Most health information exchange efforts employ a distributed model, with data passed between providers' systems. But a few regions are experimenting with a different approach: the creation of centralized health record banks (HRBs).
Health authorities in Oregon and Washington have received grant funding to establish HRB pilot projects, and Louisville, Ky., is establishing a regional HRB.
Some state health IT officials in Washington state are skeptical the distributed model of building interfaces between provider data silos will work. “To be frank, we don't think that's sustainable or feasible,” says Juan Alaniz, manager of the HRB project for the Washington State Health Care Authority in Olympia. “We think the real change will come from consumers having control over their healthcare information and sharing it with whomever they want to. The health record bank could be the disruptive technology to change the paradigm.”
The state of Washington has allocated $3.4 million for pilot projects in several communities, some involving large hospital systems. The state plans to select the pilots this summer and have the first HRBs in operation by February 2009.
Alaniz says hospitals plan to offer their patients personal health records (PHRs) that tie directly to the HRB. Some may build on work already done in the Bellingham, Wash., region on a Web-based PHR called My Shared Care Plan.
“Rather than build interfaces to other healthcare providers,” Alaniz says, “they can just build one interface to connect to the bank.”
Last year, Oregon got a $5.5 million federal grant to begin development of an HRB for the 400,000 clients of the Oregon Health Plan, the state's Medicaid system.
“Like 99.9 percent of the healthcare system, we are dealing with fragmented data sources, and the information that clinicians need is not available to them as Oregon Health Plan clients move between multiple places for care,” says Greg Wenneson, project manager for the Health Record Bank of Oregon.
Launched in October 2007, the project's concept is to build a data warehouse so that clinicians can access their patients' records via the Web. The patients would retain control over who could see the information and any secondary uses of their data.
The CIOs of several large hospitals are on the project steering committee, and Wenneson describes them as enthusiastic. Technology is not their primary concern, he says, describing privacy and security policies as more problematic. But perhaps the most difficult question is how to make the system patient-centric. With many HIEs, the exchange is between organizations, and the patients are passive. The question is how engaged are the patients going to be. “If the patient does nothing, what do we have?” Wenneson asks.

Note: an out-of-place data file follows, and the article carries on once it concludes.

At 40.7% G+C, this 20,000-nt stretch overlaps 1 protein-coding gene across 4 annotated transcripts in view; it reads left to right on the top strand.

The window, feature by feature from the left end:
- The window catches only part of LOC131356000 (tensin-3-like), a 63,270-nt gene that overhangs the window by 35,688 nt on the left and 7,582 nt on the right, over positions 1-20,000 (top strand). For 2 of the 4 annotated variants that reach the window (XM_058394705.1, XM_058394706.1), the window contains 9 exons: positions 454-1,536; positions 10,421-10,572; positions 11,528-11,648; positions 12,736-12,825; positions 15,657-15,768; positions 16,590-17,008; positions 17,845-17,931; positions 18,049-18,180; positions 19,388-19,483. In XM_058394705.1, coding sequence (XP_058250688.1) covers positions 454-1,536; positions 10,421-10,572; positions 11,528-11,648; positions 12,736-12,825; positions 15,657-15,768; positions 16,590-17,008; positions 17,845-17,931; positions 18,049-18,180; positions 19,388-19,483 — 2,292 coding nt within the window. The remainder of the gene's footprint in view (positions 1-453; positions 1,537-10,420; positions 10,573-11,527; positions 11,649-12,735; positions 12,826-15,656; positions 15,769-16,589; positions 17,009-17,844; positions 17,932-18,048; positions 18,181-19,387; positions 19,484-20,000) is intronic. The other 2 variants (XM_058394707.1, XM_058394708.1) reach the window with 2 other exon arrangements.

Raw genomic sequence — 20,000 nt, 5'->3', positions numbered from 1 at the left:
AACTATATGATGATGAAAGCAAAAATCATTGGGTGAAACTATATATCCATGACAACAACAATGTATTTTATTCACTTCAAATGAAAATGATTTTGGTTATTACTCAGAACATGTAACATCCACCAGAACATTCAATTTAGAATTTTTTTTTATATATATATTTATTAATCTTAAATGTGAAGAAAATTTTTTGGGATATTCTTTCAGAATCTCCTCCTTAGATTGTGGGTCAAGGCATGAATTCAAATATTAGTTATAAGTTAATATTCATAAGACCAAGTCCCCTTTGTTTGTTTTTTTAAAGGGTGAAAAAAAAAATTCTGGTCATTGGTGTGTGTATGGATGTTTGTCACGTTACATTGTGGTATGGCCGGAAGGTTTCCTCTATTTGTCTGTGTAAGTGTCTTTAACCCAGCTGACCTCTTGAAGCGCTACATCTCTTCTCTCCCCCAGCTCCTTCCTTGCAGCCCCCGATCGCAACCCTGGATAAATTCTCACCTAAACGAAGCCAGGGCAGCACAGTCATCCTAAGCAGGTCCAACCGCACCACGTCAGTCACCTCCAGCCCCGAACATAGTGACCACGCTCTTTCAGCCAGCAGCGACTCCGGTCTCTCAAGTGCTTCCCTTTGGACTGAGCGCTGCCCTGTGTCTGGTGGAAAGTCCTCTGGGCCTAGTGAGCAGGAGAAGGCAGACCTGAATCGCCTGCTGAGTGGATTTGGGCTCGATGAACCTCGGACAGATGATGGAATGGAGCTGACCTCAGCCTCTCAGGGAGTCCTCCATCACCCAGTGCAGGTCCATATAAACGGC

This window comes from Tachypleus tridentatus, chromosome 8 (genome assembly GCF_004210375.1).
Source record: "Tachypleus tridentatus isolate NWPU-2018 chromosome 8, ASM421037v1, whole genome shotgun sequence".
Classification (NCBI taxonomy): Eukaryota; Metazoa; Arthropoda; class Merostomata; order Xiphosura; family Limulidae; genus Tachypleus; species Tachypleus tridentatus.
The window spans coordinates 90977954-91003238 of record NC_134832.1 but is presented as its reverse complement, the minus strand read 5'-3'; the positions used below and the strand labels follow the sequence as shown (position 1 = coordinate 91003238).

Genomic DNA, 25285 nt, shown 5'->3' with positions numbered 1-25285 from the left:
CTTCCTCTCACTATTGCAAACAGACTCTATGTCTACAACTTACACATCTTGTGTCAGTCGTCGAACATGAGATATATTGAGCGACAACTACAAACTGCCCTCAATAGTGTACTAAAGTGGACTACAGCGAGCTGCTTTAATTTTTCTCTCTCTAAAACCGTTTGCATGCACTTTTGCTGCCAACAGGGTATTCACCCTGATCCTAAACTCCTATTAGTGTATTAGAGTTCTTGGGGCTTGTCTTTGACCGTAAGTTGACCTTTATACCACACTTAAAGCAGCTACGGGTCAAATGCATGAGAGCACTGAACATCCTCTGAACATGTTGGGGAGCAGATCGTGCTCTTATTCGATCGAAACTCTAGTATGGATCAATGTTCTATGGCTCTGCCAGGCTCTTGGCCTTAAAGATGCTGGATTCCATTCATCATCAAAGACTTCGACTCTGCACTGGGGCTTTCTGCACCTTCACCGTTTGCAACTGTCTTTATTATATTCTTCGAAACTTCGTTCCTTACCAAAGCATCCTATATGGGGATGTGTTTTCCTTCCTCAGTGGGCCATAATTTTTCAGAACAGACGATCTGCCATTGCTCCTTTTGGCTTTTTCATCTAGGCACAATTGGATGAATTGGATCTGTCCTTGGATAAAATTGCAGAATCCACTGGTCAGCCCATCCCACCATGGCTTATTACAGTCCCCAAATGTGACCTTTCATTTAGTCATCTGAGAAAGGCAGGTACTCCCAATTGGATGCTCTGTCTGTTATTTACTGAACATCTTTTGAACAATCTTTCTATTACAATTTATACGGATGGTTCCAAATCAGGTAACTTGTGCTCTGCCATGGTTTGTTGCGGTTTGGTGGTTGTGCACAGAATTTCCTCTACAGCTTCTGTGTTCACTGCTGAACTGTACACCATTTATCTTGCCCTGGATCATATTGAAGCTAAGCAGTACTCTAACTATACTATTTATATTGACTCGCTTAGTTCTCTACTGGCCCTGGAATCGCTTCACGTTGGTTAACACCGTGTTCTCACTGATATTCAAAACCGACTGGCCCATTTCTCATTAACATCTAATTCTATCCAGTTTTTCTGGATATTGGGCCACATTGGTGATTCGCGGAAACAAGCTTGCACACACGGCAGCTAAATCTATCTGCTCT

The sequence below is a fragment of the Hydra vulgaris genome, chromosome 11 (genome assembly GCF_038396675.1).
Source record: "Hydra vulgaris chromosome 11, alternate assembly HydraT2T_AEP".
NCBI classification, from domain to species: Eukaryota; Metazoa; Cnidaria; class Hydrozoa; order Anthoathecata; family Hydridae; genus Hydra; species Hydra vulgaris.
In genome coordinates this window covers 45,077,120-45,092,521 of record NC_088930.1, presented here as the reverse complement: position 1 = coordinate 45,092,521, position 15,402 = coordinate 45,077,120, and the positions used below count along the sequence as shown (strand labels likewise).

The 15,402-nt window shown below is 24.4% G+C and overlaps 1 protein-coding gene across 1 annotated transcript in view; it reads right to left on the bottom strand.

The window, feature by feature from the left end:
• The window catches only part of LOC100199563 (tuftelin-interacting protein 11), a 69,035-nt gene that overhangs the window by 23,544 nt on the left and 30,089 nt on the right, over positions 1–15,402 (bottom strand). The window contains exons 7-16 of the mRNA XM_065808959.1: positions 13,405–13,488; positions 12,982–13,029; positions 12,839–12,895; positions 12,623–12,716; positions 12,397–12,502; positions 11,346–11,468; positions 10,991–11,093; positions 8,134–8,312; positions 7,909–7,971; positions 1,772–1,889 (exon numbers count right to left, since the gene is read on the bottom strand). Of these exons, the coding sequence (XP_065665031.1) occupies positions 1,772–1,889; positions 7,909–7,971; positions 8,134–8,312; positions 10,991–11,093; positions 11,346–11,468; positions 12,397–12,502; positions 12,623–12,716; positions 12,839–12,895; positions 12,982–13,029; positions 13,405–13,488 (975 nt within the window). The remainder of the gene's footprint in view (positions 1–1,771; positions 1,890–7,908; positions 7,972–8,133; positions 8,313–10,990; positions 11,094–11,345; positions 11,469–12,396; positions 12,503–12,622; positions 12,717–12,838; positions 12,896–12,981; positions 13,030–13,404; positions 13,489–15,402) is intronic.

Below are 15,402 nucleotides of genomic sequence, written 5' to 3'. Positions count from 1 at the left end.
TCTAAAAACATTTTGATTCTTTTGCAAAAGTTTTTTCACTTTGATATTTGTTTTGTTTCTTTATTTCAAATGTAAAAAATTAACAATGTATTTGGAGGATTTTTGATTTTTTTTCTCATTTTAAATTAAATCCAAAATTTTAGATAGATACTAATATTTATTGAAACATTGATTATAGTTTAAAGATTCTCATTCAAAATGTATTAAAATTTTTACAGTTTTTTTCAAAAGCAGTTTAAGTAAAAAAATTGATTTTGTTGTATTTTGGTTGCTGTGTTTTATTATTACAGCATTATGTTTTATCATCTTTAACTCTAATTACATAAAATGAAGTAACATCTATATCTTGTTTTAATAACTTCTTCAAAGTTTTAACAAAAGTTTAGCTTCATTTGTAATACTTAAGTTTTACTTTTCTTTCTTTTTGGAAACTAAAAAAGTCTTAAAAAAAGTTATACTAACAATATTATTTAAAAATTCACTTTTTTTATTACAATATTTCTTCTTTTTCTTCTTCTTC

Perhaps furthest along is Louisville, Ky., where after a two-year research process, a nonprofit consortium is in the final stages of approving a business plan for the Louisville Health Information Exchange (LouHIE), based on an HRB.
LouHIE's business plan calls for selecting a vendor to work with in the fall 2008, piloting a project in the second quarter of 2009, and building out the system in 2010.
The biggest challenge is to get members of the public to sign up for the free records at their doctors' offices, says Judah Thornewill, director of the Center for Collaborative Communities at the University of Louisville and LouHIE's acting executive director. “CIOs and practitioners tell us the health record bank can't have less than 50 percent of patients in it. We need a majority, they say, or it becomes more trouble than it's worth to fit it into their work flow.”
LouHIE will also work on a method to extract the data it has permission to collect from hospital computer systems, Thornewill says. “The hospital CIOs understand how complex this is and they were skeptical that we could achieve this vision without a number of years of work.” They are having a hard enough time just integrating the different levels of technology they have within their own organizations, he adds.
That is why LouHIE's plan is to start with something it perceives as manageable, such as medication data reconciliation, and to work to get 70 to 80 percent of the patients in the area enrolled, then expand the features slowly from there. “What clinicians say they want is Web access to a patient clinical summary, with information on medications and allergies,” he says. “It's a deal-killer if they are not proponents, but if that medication information and clinical summary fits into their work flow and only takes another 20 seconds to do it, we think that will fly.”
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